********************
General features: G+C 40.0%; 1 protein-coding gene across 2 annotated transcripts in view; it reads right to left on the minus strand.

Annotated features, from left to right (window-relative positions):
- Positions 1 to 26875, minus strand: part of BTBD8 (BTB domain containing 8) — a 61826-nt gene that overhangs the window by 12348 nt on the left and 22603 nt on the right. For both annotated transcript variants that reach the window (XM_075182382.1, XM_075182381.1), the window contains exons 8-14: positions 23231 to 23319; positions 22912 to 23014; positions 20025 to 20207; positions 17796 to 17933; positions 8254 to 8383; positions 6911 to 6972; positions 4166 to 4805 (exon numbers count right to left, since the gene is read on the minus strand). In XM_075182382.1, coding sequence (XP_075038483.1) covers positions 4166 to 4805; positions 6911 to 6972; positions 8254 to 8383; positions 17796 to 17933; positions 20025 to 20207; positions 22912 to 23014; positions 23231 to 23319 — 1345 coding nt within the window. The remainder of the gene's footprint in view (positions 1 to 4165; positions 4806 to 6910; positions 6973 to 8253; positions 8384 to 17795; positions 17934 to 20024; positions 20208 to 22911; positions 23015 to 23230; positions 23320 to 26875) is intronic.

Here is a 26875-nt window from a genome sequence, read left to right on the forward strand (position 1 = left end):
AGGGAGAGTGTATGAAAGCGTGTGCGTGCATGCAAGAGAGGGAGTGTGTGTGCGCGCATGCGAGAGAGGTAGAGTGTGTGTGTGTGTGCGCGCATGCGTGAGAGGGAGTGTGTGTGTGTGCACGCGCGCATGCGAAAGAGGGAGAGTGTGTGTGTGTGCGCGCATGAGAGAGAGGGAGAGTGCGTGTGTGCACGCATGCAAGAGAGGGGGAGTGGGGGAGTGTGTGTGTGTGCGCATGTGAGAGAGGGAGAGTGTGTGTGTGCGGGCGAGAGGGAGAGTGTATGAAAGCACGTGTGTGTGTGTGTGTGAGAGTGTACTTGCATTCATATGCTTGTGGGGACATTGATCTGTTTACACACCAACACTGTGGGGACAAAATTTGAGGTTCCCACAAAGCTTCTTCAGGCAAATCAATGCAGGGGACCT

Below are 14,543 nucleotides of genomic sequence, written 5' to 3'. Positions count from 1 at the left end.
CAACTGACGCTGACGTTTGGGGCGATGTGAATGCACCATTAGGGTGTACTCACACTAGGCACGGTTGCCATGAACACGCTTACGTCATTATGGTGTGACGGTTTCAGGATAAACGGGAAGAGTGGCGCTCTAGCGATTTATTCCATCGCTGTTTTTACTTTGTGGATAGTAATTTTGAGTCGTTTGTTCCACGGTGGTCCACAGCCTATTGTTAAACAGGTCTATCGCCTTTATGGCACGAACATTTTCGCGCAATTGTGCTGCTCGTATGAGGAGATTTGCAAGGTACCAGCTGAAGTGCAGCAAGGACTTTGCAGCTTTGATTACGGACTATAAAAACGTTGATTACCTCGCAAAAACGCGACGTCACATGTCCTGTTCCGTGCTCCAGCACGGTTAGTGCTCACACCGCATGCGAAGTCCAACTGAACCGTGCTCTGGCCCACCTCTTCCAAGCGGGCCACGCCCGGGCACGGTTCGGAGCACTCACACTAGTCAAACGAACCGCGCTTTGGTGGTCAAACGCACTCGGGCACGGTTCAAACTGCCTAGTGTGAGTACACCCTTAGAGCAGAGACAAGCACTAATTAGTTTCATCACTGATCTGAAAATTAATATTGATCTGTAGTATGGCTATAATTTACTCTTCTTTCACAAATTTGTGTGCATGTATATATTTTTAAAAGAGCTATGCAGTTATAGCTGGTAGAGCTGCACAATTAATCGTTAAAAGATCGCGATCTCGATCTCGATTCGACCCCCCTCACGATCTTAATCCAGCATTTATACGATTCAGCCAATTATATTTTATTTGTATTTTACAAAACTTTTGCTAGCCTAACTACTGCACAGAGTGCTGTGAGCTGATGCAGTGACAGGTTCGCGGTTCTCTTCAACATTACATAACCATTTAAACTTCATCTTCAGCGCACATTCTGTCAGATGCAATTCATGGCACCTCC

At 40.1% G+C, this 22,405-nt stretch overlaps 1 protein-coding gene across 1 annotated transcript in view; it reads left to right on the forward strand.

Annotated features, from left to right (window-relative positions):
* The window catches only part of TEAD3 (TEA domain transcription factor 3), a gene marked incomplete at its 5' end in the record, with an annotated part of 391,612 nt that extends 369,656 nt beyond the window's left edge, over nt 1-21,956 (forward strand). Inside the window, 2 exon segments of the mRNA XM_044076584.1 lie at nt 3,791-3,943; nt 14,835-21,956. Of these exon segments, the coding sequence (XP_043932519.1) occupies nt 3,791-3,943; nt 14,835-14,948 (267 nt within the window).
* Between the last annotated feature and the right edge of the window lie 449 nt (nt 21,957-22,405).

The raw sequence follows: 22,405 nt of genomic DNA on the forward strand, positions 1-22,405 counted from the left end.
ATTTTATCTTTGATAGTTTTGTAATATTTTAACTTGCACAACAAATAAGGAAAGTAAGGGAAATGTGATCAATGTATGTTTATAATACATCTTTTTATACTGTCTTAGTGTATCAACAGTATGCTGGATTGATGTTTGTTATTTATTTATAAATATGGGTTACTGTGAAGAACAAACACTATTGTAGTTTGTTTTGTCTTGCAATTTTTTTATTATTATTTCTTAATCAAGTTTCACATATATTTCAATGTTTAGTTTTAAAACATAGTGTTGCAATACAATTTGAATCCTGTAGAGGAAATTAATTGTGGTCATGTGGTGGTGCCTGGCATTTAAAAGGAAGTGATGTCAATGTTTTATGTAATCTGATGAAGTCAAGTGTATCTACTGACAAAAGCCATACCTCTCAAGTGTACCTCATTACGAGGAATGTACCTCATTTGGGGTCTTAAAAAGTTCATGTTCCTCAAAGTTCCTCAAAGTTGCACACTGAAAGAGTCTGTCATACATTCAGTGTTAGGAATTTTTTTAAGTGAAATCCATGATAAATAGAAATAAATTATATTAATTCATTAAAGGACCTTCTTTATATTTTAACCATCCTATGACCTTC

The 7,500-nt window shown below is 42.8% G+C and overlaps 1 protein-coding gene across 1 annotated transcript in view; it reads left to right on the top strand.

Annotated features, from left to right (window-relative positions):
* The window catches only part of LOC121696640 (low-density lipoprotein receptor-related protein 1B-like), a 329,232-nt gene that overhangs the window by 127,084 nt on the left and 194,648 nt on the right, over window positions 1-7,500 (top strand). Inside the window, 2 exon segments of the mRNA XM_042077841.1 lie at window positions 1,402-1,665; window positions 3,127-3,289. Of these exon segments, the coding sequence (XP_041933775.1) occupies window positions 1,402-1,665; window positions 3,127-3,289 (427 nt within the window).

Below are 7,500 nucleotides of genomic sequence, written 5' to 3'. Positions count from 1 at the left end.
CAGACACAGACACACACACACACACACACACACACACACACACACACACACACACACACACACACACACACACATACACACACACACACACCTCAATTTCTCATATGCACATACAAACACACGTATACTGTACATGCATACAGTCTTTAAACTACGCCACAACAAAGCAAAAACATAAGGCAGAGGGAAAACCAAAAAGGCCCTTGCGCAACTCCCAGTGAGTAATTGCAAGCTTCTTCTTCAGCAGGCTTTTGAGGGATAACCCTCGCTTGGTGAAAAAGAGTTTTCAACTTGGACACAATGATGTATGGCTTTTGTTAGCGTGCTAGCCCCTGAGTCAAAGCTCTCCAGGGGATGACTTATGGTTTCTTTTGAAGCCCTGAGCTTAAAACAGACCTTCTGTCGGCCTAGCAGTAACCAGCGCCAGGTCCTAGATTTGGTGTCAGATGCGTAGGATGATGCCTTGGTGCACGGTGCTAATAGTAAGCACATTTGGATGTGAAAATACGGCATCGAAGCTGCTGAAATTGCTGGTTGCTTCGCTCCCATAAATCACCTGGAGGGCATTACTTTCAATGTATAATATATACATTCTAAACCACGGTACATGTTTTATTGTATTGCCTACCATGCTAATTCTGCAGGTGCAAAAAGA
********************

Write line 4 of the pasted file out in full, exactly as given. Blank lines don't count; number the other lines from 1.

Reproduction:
Here is a 26875-nt window from a genome sequence, read left to right on the forward strand (position 1 = left end):